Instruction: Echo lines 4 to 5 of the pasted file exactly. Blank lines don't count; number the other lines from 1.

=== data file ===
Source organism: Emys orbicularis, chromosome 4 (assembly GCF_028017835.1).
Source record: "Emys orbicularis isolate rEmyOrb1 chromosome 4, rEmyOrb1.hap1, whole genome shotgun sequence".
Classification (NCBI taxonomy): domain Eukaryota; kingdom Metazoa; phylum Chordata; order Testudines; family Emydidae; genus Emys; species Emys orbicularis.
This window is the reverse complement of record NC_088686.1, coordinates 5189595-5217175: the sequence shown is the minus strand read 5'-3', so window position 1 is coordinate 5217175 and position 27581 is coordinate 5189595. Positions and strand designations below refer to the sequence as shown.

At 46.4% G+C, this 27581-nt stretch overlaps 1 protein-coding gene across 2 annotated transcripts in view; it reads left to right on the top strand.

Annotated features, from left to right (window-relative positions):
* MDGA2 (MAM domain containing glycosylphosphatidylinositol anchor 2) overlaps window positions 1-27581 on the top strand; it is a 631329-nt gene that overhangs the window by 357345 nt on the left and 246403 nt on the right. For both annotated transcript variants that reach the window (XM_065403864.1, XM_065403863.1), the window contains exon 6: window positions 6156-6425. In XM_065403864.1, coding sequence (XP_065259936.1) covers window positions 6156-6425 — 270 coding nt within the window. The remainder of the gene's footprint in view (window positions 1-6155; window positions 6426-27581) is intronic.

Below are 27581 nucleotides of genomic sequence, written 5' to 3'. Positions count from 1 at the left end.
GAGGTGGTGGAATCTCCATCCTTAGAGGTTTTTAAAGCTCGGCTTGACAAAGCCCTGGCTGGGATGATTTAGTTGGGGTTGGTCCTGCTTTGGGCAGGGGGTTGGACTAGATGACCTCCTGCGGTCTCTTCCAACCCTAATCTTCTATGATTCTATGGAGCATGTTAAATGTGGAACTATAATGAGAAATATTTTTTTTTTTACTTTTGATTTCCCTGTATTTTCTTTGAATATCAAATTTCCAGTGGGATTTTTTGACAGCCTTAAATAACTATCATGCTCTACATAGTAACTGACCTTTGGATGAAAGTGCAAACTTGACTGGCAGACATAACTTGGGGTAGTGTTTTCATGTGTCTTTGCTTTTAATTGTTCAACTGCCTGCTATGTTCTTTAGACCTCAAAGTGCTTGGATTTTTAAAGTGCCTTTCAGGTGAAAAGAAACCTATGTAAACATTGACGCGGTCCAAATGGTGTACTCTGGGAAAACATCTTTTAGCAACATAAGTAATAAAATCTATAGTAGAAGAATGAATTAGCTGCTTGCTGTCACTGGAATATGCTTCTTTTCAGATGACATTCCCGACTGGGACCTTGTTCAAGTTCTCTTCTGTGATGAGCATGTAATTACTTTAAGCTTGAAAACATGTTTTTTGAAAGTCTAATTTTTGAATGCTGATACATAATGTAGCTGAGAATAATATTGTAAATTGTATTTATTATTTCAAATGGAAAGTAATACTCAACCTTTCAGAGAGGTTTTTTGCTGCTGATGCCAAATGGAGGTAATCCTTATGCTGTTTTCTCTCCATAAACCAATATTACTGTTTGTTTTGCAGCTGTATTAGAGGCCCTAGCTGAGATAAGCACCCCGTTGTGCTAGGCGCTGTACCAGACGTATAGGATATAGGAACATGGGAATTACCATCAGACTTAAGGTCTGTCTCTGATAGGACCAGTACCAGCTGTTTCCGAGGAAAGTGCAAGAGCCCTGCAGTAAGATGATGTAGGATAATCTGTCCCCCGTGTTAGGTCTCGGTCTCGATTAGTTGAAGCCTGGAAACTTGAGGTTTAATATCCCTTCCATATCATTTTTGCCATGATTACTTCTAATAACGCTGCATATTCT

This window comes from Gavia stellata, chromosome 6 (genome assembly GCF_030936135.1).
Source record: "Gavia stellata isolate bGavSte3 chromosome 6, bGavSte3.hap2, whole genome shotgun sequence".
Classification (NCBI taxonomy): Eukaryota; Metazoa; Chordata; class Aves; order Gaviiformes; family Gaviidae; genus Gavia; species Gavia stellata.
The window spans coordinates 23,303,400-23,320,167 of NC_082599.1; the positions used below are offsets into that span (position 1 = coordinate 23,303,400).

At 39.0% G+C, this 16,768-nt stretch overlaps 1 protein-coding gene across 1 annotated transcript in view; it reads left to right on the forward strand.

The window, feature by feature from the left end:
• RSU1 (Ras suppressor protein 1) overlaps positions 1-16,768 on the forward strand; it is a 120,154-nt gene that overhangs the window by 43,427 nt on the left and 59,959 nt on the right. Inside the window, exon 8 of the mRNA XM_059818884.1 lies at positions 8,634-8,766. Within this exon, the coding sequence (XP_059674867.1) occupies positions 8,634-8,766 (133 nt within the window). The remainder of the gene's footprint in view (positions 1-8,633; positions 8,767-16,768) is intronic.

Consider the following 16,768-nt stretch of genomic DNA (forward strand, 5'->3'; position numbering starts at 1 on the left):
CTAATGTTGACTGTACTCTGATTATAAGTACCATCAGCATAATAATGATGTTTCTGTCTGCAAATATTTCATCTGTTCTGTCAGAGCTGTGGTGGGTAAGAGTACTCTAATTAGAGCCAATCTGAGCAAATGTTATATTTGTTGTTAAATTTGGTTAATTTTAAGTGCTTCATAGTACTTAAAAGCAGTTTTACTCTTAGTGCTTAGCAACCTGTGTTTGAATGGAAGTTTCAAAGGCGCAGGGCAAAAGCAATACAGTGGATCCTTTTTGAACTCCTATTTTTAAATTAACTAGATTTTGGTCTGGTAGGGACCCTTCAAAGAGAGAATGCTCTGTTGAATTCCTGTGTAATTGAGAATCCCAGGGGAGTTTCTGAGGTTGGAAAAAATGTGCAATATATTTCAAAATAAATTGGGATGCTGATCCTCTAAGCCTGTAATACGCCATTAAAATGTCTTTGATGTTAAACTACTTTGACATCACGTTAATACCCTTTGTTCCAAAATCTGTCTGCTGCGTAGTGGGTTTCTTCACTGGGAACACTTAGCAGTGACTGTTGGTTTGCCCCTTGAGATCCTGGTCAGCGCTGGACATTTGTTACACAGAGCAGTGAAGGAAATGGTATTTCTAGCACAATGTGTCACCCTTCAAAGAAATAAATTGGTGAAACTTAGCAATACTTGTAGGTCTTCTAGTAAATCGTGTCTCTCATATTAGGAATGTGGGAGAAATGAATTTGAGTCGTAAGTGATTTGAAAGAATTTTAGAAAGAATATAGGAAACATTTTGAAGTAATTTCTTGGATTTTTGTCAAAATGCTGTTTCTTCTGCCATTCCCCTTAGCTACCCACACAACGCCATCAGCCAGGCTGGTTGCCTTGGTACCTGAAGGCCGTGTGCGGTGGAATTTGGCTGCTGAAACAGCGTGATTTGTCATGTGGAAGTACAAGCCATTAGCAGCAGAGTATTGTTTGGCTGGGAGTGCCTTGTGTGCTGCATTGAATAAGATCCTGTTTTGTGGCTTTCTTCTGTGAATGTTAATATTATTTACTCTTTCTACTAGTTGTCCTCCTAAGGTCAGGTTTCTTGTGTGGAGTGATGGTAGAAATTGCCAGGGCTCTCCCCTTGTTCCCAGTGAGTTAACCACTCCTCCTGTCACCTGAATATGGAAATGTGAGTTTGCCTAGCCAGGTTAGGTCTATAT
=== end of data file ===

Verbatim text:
This window is the reverse complement of record NC_088686.1, coordinates 5189595-5217175: the sequence shown is the minus strand read 5'-3', so window position 1 is coordinate 5217175 and position 27581 is coordinate 5189595. Positions and strand designations below refer to the sequence as shown.

At 46.4% G+C, this 27581-nt stretch overlaps 1 protein-coding gene across 2 annotated transcripts in view; it reads left to right on the top strand.